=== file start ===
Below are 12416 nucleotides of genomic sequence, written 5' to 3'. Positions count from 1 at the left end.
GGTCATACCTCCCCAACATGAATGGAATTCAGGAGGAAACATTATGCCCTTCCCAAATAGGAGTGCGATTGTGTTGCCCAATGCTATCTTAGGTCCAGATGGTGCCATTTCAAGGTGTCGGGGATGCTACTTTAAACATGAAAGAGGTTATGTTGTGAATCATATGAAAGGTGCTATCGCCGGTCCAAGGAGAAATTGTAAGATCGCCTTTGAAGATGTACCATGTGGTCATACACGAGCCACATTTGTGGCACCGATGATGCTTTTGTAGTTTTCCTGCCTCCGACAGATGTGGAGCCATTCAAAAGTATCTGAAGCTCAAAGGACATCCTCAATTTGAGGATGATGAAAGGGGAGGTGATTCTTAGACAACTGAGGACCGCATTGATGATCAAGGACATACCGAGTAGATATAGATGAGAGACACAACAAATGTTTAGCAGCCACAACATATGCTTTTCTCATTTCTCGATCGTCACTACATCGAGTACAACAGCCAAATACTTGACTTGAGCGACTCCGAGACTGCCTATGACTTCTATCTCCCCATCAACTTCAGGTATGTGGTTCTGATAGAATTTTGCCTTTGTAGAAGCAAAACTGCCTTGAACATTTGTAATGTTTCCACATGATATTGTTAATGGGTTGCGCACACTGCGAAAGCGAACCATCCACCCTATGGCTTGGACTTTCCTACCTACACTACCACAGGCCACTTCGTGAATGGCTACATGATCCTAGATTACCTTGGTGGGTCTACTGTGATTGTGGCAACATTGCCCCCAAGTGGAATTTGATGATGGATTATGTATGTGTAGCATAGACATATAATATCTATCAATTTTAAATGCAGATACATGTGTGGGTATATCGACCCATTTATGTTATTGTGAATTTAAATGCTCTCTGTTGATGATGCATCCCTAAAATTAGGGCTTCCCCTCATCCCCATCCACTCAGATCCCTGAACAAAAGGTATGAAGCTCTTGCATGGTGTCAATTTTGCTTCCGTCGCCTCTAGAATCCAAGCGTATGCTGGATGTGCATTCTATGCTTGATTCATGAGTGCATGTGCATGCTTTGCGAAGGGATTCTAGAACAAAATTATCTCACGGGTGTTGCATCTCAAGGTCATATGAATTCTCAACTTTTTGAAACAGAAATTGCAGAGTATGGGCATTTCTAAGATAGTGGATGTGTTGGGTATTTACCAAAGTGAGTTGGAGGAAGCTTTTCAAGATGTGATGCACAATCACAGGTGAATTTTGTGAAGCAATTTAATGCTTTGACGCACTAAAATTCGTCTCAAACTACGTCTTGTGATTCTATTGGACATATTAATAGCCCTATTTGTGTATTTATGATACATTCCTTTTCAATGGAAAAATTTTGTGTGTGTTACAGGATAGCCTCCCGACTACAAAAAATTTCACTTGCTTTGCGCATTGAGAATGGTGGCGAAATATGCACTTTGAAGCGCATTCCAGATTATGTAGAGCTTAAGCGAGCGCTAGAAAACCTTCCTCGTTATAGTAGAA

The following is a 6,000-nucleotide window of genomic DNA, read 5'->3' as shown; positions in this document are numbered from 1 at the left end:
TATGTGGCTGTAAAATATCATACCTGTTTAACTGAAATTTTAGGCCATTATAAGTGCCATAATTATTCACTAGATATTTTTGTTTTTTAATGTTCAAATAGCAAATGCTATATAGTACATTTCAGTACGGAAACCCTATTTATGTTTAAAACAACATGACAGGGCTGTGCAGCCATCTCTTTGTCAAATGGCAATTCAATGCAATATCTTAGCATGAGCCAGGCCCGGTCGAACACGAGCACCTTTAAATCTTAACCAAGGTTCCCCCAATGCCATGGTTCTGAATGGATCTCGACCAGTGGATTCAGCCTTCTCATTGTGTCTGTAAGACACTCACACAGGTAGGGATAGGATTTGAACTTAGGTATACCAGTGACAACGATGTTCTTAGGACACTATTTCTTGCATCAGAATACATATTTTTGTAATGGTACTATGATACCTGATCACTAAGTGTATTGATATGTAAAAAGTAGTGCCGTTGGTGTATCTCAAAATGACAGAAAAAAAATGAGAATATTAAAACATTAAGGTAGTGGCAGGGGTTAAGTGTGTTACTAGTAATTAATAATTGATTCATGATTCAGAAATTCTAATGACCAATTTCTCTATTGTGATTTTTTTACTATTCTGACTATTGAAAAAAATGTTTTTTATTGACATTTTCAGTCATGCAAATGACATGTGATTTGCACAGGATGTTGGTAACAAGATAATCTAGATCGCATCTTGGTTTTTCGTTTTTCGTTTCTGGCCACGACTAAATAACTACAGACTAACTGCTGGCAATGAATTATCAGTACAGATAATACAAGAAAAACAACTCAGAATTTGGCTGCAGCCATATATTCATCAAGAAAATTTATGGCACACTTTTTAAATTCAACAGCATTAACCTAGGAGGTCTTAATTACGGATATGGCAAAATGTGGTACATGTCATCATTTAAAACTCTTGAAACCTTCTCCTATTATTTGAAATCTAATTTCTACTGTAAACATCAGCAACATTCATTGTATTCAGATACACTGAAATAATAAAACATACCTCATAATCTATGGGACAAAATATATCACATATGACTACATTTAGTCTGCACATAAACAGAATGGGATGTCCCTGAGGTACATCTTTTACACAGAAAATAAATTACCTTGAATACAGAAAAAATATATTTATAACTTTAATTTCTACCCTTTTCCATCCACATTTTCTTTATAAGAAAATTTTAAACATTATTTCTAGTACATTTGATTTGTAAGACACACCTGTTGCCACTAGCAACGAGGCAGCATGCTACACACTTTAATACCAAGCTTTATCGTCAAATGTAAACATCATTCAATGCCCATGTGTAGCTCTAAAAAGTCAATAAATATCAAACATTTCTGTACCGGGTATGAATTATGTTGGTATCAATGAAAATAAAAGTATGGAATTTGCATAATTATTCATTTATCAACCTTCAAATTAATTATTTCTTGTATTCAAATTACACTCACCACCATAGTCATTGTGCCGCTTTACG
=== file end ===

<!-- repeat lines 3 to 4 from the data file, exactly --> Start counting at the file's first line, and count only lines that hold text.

The following is a 6,000-nucleotide window of genomic DNA, read 5'->3' as shown; positions in this document are numbered from 1 at the left end:
TATGTGGCTGTAAAATATCATACCTGTTTAACTGAAATTTTAGGCCATTATAAGTGCCATAATTATTCACTAGATATTTTTGTTTTTTAATGTTCAAATAGCAAATGCTATATAGTACATTTCAGTACGGAAACCCTATTTATGTTTAAAACAACATGACAGGGCTGTGCAGCCATCTCTTTGTCAAATGGCAATTCAATGCAATATCTTAGCATGAGCCAGGCCCGGTCGAACACGAGCACCTTTAAATCTTAACCAAGGTTCCCCCAATGCCATGGTTCTGAATGGATCTCGACCAGTGGATTCAGCCTTCTCATTGTGTCTGTAAGACACTCACACAGGTAGGGATAGGATTTGAACTTAGGTATACCAGTGACAACGATGTTCTTAGGACACTATTTCTTGCATCAGAATACATATTTTTGTAATGGTACTATGATACCTGATCACTAAGTGTATTGATATGTAAAAAGTAGTGCCGTTGGTGTATCTCAAAATGACAGAAAAAAAATGAGAATATTAAAACATTAAGGTAGTGGCAGGGGTTAAGTGTGTTACTAGTAATTAATAATTGATTCATGATTCAGAAATTCTAATGACCAATTTCTCTATTGTGATTTTTTTACTATTCTGACTATTGAAAAAAATGTTTTTTATTGACATTTTCAGTCATGCAAATGACATGTGATTTGCACAGGATGTTGGTAACAAGATAATCTAGATCGCATCTTGGTTTTTCGTTTTTCGTTTCTGGCCACGACTAAATAACTACAGACTAACTGCTGGCAATGAATTATCAGTACAGATAATACAAGAAAAACAACTCAGAATTTGGCTGCAGCCATATATTCATCAAGAAAATTTATGGCACACTTTTTAAATTCAACAGCATTAACCTAGGAGGTCTTAATTACGGATATGGCAAAATGTGGTACATGTCATCATTTAAAACTCTTGAAACCTTCTCCTATTATTTGAAATCTAATTTCTACTGTAAACATCAGCAACATTCATTGTATTCAGATACACTGAAATAATAAAACATACCTCATAATCTATGGGACAAAATATATCACATATGACTACATTTAGTCTGCACATAAACAGAATGGGATGTCCCTGAGGTACATCTTTTACACAGAAAATAAATTACCTTGAATACAGAAAAAATATATTTATAACTTTAATTTCTACCCTTTTCCATCCACATTTTCTTTATAAGAAAATTTTAAACATTATTTCTAGTACATTTGATTTGTAAGACACACCTGTTGCCACTAGCAACGAGGCAGCATGCTACACACTTTAATACCAAGCTTTATCGTCAAATGTAAACATCATTCAATGCCCATGTGTAGCTCTAAAAAGTCAATAAATATCAAACATTTCTGTACCGGGTATGAATTATGTTGGTATCAATGAAAATAAAAGTATGGAATTTGCATAATTATTCATTTATCAACCTTCAAATTAATTATTTCTTGTATTCAAATTACACTCACCACCATAGTCATTGTGCCGCTTTACG